Finally, there is the story of a deaf-mute teenager in Tokyo, played extremely well by Kikuchi. She is on a mission to lose her virginity, to prove to herself that she is a normal person, not a monster. She tries to pick up boys twice at clubs, and makes moves on her dentist and a police officer, all to no avail. Finally her father comes home to find her standing nude on the apartment’s balcony, possibly contemplating a jump, and they embrace. End of that story.

Each of the four movies is beautifully filmed. The sense of locations are palpable, the colors and compositions are gorgeous, and the music is haunting and enjoyable in its own right. And it is quite an accomplishment to create three completely different worlds, each so convincing. Unfortunately, that’s also why the overall project runs to an inexcusable 2.5 hours. There are pockets of acting, especially by Kikuchi. There are a couple of stunning visual moments, as when Blanchett is shot or when Kikuch appears naked. I give the move a generous B for many cinematic virtues. However, there is no narrative reason for this movie.

Call me old-fashioned, but I insist that movies tell a story, or even four stories, if that’s what they want. This is like four random slices of life connected by vague gestures. There are a few themes. The difficulty of communication is highlighted by the deaf-mute girl, by Pitt trying to get help in Morocco, and by the nanny’s Spanglish. But that hardly amounts to a thesis of global Babel. We note that when people use poor judgment there are bad consequences. We see that children should not be left unattended. We are reminded how government intrudes on everyday life. Fate and destiny are invoked. But, bottom line, there is no compelling story told anywhere in this movie and that makes it slow and hard to watch.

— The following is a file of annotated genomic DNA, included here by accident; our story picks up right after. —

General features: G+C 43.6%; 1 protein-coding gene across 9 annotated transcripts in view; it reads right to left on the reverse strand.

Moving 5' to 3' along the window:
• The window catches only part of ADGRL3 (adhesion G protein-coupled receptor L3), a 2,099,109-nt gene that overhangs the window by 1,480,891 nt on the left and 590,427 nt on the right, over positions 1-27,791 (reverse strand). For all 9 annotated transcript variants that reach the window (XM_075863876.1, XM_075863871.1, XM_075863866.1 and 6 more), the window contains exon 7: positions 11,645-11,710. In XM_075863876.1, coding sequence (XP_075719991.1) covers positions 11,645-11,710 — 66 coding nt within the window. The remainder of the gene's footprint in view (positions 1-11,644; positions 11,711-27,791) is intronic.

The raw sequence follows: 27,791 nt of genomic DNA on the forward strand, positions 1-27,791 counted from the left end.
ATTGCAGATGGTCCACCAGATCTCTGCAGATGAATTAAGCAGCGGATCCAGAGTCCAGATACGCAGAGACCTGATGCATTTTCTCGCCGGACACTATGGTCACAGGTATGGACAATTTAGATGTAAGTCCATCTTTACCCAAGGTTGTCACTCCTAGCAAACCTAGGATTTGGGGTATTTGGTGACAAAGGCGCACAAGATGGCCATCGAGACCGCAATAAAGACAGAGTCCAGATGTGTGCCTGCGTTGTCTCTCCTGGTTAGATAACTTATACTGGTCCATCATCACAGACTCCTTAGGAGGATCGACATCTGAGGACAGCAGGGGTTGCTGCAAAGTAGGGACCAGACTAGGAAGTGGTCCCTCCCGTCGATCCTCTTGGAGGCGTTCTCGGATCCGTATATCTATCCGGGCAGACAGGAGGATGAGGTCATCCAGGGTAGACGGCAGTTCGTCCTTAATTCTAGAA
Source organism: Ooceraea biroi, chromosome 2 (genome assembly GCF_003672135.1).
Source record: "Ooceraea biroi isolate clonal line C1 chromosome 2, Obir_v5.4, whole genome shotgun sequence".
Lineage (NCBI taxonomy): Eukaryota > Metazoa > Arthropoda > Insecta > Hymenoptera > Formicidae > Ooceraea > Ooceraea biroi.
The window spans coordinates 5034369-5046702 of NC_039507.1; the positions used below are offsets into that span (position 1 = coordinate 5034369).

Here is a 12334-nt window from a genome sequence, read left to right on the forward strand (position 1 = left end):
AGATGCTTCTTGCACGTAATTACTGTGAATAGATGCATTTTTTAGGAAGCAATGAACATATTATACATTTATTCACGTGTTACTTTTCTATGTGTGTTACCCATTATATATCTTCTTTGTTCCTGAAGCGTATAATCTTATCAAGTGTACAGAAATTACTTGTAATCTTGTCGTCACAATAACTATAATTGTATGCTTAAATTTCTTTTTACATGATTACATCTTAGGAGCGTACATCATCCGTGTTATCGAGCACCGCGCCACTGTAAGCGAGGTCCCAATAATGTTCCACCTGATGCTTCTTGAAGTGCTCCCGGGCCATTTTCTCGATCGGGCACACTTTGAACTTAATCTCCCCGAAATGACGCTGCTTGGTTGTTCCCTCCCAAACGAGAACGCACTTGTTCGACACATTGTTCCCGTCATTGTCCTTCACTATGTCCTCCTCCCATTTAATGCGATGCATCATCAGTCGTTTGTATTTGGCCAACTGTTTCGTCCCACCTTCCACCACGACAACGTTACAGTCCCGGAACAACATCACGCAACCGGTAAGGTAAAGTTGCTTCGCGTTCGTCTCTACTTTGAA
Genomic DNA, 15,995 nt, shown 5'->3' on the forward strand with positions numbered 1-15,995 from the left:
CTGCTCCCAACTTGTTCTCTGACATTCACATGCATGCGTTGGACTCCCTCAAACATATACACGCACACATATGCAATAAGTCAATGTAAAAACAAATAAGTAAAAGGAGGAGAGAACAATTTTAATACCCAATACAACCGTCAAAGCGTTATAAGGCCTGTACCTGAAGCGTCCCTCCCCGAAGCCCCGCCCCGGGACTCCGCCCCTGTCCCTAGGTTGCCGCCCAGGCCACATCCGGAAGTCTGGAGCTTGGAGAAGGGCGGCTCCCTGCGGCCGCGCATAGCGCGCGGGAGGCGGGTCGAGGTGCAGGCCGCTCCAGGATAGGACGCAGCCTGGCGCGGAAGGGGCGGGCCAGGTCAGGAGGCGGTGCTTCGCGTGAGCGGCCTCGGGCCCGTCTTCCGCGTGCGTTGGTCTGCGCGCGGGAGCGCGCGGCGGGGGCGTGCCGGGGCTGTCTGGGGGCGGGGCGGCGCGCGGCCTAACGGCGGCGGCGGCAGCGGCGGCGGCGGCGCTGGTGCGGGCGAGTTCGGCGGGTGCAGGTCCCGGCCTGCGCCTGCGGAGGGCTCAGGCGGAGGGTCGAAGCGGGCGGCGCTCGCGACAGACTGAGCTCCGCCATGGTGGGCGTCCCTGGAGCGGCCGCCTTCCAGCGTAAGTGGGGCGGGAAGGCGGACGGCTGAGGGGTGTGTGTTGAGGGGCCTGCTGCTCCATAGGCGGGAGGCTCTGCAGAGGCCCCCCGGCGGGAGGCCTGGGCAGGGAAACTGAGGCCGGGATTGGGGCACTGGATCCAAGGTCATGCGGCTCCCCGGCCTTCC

Monday, February 12, 2007

Flags of Our Fathers: Grade D


Flags of Our Fathers (2006)

Director Clint Eastwood. Unknown (to me) actors.

I thought we were done with WWII movies. Every story that could possibly be told about that war has surely been told by now and maybe that’s why this movie is only a long string of clichés stitched crudely together. War is hell, okay, we got that. The angle in this movie focuses on the 6 Marines who raised the flag over Iwo Jima in that famous Rosenthal photograph. Three survivors of that event are shipped stateside to flog War Bonds in support of a bankrupt government and military. They are appalled at being cynically plugged into a public relations machine that paints them as heroes, but they do it anyway. The acting is cringingly bad and the characters are flat, uncreative stereotypes, right down to the drunken Indian. There is no dramatic tension. There are some photographic moments in the war scenes where the colors are just this side of b&w but that’s not good enough to sustain the first 40 minutes of this 2:12 snoozer. There are not even any redeeming DVD extras. The directing looks stagey, and the script, costumes and sets are 100% cliche. The sound engineering is abysmal, as if ear-damaging explosions will enhance your understanding of the movie. I give it a pass only for some grand photographic moments; that’s all there is to look at here.

Sunday, February 11, 2007

Peace, Propaganda & the Promised Land: Grade B


Peace, Propaganda & the Promised Land: U.S. Media & the Israeli-Palestinian Conflict (2004)

Noam Chomsky, Seth Ackerman, Hanan Ashwari, others. Producer and co-director: Bathsheba Ratzkoff.